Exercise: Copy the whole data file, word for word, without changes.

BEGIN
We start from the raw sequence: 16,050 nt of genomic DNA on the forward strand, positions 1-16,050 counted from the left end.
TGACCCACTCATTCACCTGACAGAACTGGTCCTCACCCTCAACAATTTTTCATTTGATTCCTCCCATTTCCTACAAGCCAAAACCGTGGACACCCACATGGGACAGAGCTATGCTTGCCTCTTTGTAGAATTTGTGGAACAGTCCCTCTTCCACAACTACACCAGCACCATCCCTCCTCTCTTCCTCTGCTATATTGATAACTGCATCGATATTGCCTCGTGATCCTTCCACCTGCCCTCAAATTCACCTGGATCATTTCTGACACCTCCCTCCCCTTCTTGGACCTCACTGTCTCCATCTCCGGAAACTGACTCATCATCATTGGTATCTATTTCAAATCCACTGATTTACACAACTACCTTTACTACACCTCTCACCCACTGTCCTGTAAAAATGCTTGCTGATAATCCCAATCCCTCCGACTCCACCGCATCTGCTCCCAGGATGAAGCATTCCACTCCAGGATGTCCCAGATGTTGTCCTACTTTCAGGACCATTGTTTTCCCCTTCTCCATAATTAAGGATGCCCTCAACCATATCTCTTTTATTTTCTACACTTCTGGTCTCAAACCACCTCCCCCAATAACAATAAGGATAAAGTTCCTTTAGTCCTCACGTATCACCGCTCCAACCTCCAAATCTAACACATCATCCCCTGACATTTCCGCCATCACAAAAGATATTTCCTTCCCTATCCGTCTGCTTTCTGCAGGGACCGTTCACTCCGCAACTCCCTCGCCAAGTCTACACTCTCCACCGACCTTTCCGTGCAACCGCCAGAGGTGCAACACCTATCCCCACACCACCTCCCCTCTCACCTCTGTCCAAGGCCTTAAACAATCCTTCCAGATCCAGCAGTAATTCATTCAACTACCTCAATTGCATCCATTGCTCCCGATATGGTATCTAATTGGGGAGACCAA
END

We start from the raw sequence: 16,050 nt of genomic DNA on the forward strand, positions 1-16,050 counted from the left end.
TGACCCACTCATTCACCTGACAGAACTGGTCCTCACCCTCAACAATTTTTCATTTGATTCCTCCCATTTCCTACAAGCCAAAACCGTGGACACCCACATGGGACAGAGCTATGCTTGCCTCTTTGTAGAATTTGTGGAACAGTCCCTCTTCCACAACTACACCAGCACCATCCCTCCTCTCTTCCTCTGCTATATTGATAACTGCATCGATATTGCCTCGTGATCCTTCCACCTGCCCTCAAATTCACCTGGATCATTTCTGACACCTCCCTCCCCTTCTTGGACCTCACTGTCTCCATCTCCGGAAACTGACTCATCATCATTGGTATCTATTTCAAATCCACTGATTTACACAACTACCTTTACTACACCTCTCACCCACTGTCCTGTAAAAATGCTTGCTGATAATCCCAATCCCTCCGACTCCACCGCATCTGCTCCCAGGATGAAGCATTCCACTCCAGGATGTCCCAGATGTTGTCCTACTTTCAGGACCATTGTTTTCCCCTTCTCCATAATTAAGGATGCCCTCAACCATATCTCTTTTATTTTCTACACTTCTGGTCTCAAACCACCTCCCCCAATAACAATAAGGATAAAGTTCCTTTAGTCCTCACGTATCACCGCTCCAACCTCCAAATCTAACACATCATCCCCTGACATTTCCGCCATCACAAAAGATATTTCCTTCCCTATCCGTCTGCTTTCTGCAGGGACCGTTCACTCCGCAACTCCCTCGCCAAGTCTACACTCTCCACCGACCTTTCCGTGCAACCGCCAGAGGTGCAACACCTATCCCCACACCACCTCCCCTCTCACCTCTGTCCAAGGCCTTAAACAATCCTTCCAGATCCAGCAGTAATTCATTCAACTACCTCAATTGCATCCATTGCTCCCGATATGGTATCTAATTGGGGAGACCAA